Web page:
Vasectomies 101: Everything You Need To Know About This Male Birth Control Procedure

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What is a vasectomy? A vasectomy, also known as male sterilization, is a form of birth control in which the tubes that carry sperm from the testicles to the semen are blocked or cut so that ejaculations no longer carry sperm, preventing conception during sexual intercourse. Vasectomies are generally more effective than female sterilization and much safer than other forms of birth control, so they’re one of the best options available if you’re committed to avoiding pregnancy. Learn more about this simple procedure below!

What Is It?

A vasectomy is a safe and effective form of birth control that works by preventing sperm from joining with an egg. During a vasectomy, a doctor will block or seal off your testicles’ tubes, called vas deferens. The surgery only takes about 30 minutes and is performed in an outpatient setting under general anesthesia, so you won’t feel any pain during or after. And, it’s reversible — a small incision is made in your scrotum, and either 1) both ends of your vas deferens are snipped off;

2) one end is removed while that remaining end is reconnected, or

3) part of each vas deference is removed.

Who Can Get A Vasectomy?

While female sterilization—known as tubal ligation—is much more common, a vasectomy is not just for married men. In fact, nearly half of all men who choose birth control opt for a vasectomy, making it an increasingly popular alternative to condoms or other contraceptive methods. If you are in a stable relationship and know that you are done having children (either because of your financial situation or personal preferences), then getting a vasectomy might be right for you. Find out if your insurance plan covers sterilization procedures and schedule an appointment with your doctor today.

How Does It Work?

Vasectomy involves cutting and sealing off or tying and cutting each of two tubes (the vas deferens) that carry sperm from the testes. The procedure blocks sperm from leaving your body during ejaculation. It can also be used to tie or cut both tubes, which is called a bilateral vasectomy. During a vasectomy, a doctor will either block one or both of these tubes with clamps or an electrical current so that sperm can’t get through.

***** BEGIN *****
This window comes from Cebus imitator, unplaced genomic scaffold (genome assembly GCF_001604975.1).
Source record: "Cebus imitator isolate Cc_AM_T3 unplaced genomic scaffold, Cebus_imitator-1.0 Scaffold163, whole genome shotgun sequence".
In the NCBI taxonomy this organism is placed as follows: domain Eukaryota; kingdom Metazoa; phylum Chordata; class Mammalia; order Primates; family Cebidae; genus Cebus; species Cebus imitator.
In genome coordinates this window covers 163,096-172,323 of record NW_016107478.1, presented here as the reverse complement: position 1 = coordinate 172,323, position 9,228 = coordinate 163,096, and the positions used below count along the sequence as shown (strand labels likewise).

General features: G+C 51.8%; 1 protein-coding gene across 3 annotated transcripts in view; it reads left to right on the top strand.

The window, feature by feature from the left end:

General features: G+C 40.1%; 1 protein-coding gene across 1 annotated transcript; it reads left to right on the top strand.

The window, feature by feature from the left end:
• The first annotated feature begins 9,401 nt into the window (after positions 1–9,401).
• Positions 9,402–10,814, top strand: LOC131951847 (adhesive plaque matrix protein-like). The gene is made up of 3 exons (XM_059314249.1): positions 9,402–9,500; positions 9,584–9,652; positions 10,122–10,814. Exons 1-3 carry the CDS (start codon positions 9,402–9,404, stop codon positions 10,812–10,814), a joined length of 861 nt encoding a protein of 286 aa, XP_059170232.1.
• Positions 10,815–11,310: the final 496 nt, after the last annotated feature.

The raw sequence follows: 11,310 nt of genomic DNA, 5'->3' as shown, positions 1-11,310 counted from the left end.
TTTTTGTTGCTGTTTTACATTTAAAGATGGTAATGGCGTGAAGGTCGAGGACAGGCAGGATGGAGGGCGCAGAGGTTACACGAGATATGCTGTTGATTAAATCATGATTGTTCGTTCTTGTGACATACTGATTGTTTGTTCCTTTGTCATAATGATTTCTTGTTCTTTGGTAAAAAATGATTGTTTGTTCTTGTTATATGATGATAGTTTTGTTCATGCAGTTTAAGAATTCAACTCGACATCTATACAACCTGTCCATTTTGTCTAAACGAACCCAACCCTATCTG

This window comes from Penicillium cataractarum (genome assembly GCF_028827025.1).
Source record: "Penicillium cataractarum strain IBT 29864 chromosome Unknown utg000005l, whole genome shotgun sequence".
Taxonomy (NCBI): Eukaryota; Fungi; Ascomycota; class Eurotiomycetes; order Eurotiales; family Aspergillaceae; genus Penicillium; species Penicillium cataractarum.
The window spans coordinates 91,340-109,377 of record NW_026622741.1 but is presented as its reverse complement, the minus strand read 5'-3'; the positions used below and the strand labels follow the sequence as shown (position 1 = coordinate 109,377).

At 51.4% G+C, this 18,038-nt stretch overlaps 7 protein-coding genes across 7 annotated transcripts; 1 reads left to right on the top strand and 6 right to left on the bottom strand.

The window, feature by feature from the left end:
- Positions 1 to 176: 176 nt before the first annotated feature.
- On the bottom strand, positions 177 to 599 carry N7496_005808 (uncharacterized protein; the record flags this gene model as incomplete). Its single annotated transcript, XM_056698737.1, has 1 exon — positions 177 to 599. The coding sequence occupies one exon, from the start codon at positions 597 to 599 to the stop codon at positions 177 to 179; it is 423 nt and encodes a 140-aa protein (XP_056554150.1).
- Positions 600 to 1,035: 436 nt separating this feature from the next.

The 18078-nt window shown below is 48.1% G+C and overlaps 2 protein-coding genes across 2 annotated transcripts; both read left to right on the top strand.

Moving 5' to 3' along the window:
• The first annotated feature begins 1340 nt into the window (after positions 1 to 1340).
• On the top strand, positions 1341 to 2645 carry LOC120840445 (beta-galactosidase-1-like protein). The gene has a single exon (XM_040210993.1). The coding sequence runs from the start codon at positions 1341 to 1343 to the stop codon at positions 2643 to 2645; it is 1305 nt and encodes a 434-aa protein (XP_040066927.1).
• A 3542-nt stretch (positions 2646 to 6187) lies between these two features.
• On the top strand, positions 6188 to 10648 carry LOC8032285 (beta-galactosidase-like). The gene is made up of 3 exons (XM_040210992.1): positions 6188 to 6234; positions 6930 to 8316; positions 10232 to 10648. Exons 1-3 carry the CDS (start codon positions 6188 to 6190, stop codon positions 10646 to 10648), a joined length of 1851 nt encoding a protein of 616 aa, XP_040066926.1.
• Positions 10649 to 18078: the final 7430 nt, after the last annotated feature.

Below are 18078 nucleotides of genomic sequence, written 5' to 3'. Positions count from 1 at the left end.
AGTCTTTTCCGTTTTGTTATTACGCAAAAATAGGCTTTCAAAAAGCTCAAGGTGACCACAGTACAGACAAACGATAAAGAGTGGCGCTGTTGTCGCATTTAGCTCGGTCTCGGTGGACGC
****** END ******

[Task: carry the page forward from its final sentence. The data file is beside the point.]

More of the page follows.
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The Recovery Time:

Most men return to their normal routines within a day or two. Sex can be resumed immediately. Although it’s possible for men who have undergone a vasectomy to continue fathering children, it’s not a good idea to try any sooner than three months after having surgery. That’s because, at that point, sperm levels are typically so low that pregnancy would be highly unlikely even if semen were somehow deposited into a vagina. Vasectomies have very high success rates—only about 1 percent of procedures fail, making them one of the most effective forms of contraception available.

Are There Any Risks?

Although vasectomy is one of the most effective methods of birth control available, it does carry some risks. The procedure can cause bruising, tenderness, and swelling in and around your scrotum for a few days after surgery. There’s also a small chance you could become sterile—meaning no sperm at all—after your surgery. That side effect will go away if fertility returns on its own (which it will in 98 out of 100 cases), but otherwise you might need to try IVF if you ever want children someday. Regardless of whether or not that happens, you shouldn’t have any complications for about five years after surgery…it just depends on how long it takes for your body to start producing sperm again naturally. In other words: It should be pretty safe!

How Much Does It Cost?

The procedure itself typically costs about $1,000, according to Planned Parenthood. If it’s not covered by insurance, you’ll have additional costs for your anesthesia and follow-up checkups. It’s important to note that vasectomy is not reversible; once you’ve had one done, you cannot get your sperm back—and that’s a fact you should make sure your partner understands before scheduling any appointments with a doctor. But if both of you are ready for a long-term birth control solution and are in agreement about having children in future years, getting a vasectomy can be an excellent way for men to share responsibility for birth control—though it’s still incredibly important for women to take charge of their own contraception as well!

Pros And Cons Of Getting A Vasectomy:

A vasectomy is effective birth control that will keep you from having kids even after you have sex. That said, it’s a permanent procedure, so you should really know if it’s right for you before you decide to get one. Before having a vasectomy, talk with your partner and medical professional about it. For instance, your doctor might recommend that you wait until after at least two years of unprotected sex with a condom (and other forms of birth control) before getting a vasectomy in order to be sure there isn’t any chance you could impregnate someone else. Other cons include potential pain during recovery and risk of infection or complications during or after surgery.

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